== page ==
In addition, Governor Michelle Bowman this week said the proposal needs “substantive changes.” She called for the Fed to seek comment on any revised proposal. “That path should ensure that sufficient consideration is given to the wide-reaching consequences of capital reform to the U.S. banking industry, the U.S. economy, and, importantly, U.S. businesses,” Bowman said. “We should consider tradeoffs in addressing scope, calibration, and tailoring. And we should appropriately adjust the excessive calibrations and eliminate regulatory overreach in the proposed rule.” The agencies should address overlap in the stress tests and the market risk part of the proposal; avoid an operational risk framework that penalizes diversified banks; and align credit risk weights with underlying risk levels, Bowman said.
Five Key Things
1. BPI’s Baer on Banking With Interest Podcast: Regulators Should Show Their Work
BPI President and CEO Greg Baer joined the Banking With Interest podcast recently with host Rob Blackwell to discuss problems with the Basel proposal. Baer laid out issues such as the proposal’s overlap with the stress test’s capital charges, the flawed operational risk framework and the treatment of banks’ internal models. Baer delved into the legal deficiencies of the proposal. One key theme of the interview: The banking agencies needed to show their work and have provided insufficient analysis to justify their changes. “Traditionally, the agencies and, particularly, the Fed have been driven by data and analysis,” Baer said. “We don’t think that really happened here. If you’re thinking about how to calibrate risk weights across basically all bank assets and exposures, you’d think you would look at the data and what the loss experience has been on that probability of default, loss given default. We haven’t really seen that in this proposal.” Listen to the interview here.
2. Proposed Long-Term Debt Requirement Is Far Costlier than Agencies Say
The federal banking agencies’ proposal for regional banks to issue long-term debt would result in significant costs to the banks and the economy as a whole, BPI said in a comment letter submitted Tuesday. The cost of the requirement significantly surpasses the agencies’ estimate, and they should therefore reconsider the structure of the proposed requirements to control these heightened costs.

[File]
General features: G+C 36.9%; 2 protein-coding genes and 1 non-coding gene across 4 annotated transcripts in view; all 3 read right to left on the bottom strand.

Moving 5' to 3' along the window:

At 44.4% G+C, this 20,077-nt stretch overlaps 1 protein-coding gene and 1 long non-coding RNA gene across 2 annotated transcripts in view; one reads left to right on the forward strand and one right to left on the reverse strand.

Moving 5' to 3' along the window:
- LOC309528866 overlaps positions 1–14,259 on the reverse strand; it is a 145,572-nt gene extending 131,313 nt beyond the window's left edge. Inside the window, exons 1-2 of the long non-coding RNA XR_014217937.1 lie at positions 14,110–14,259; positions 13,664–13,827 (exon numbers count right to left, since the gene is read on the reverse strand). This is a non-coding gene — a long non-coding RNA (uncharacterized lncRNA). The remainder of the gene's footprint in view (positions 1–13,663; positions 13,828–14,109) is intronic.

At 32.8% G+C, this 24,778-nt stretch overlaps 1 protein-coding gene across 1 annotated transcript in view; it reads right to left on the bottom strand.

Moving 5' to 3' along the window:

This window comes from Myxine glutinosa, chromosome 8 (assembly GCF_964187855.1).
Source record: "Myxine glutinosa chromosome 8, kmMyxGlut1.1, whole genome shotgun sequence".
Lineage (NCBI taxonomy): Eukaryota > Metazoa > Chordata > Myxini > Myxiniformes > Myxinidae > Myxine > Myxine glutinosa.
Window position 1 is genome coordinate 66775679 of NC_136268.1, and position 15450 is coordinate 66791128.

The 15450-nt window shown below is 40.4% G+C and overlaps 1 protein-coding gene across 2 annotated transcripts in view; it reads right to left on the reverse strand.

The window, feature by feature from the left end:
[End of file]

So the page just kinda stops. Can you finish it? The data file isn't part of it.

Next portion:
“The proposed long-term debt requirement is a symptom of a growing mismatch in the U.S. bank regulatory framework between the risk profiles of regional banks and their expanding regulatory requirements. This sector of the banking system provides crucial financing to American businesses and consumers and has a distinct business model from a globally active institution. The long-term debt proposal would impose sizable costs on these banks and the customers they serve without commensurate benefits. It’s also a repudiation of the bipartisan tailoring framework enshrined in law. The agencies should revise this proposal to align with the risk profiles of the banks to which it applies and to remedy underestimates in the cost of the requirements.” – Greg Baer, BPI President and CEO
Outsize costs: The costs of the LTD proposal are significantly underestimated. BPI estimates that the costs of the proposed LTD requirements are projected to increase pre-tax annual funding costs by nearly $5 billion. This estimate is approximately 3x higher than the estimates provided in the proposal.
- BPI recommends that the agencies recalibrate the requirement, differentiate the proposed requirements based on the statutory tailoring framework, and eliminate or significantly revise the prescriptive internal LTD requirement. These recommended changes would help to correct for the higher cost estimates.
- The minimum denomination requirement for LTD is unsupported, would harm market depth and liquidity, and would be inconsistent with the disclosure-based framework of the federal securities laws and longstanding aspects of the bank capital framework.
The big picture: The banks subject to the proposed long-term debt requirement also face proposed capital increases and other complex regulatory changes under the Basel capital proposal. It is impossible to evaluate the true costs and benefits of this proposal until after any changes to capital requirements are known. The agencies should not finalize any new long-term debt requirement until after a Basel III Endgame rule is implemented.
Why it matters: Regional banks serve as a financing engine for small and mid-size businesses in the U.S. and played a crucial role in the country’s economic recovery from the COVID pandemic. Significant cost pressures on their business models would hurt the broader economy, particularly Main Street companies.
3. What’s Next for Bank Liquidity Rules? OCC’s Hsu Gives a Glimpse
Bank liquidity rules will likely undergo changes in the wake of the spring 2023 bank failures. Acting Comptroller Michael Hsu gave a preview of what may come next in a speech and Q&A with Columbia Law School this week. Here are some highlights.
- Deposit outflows: The liquidity coverage ratio’s outflow classifications may need to differentiate higher-risk deposits from retail demand deposits, Hsu suggested.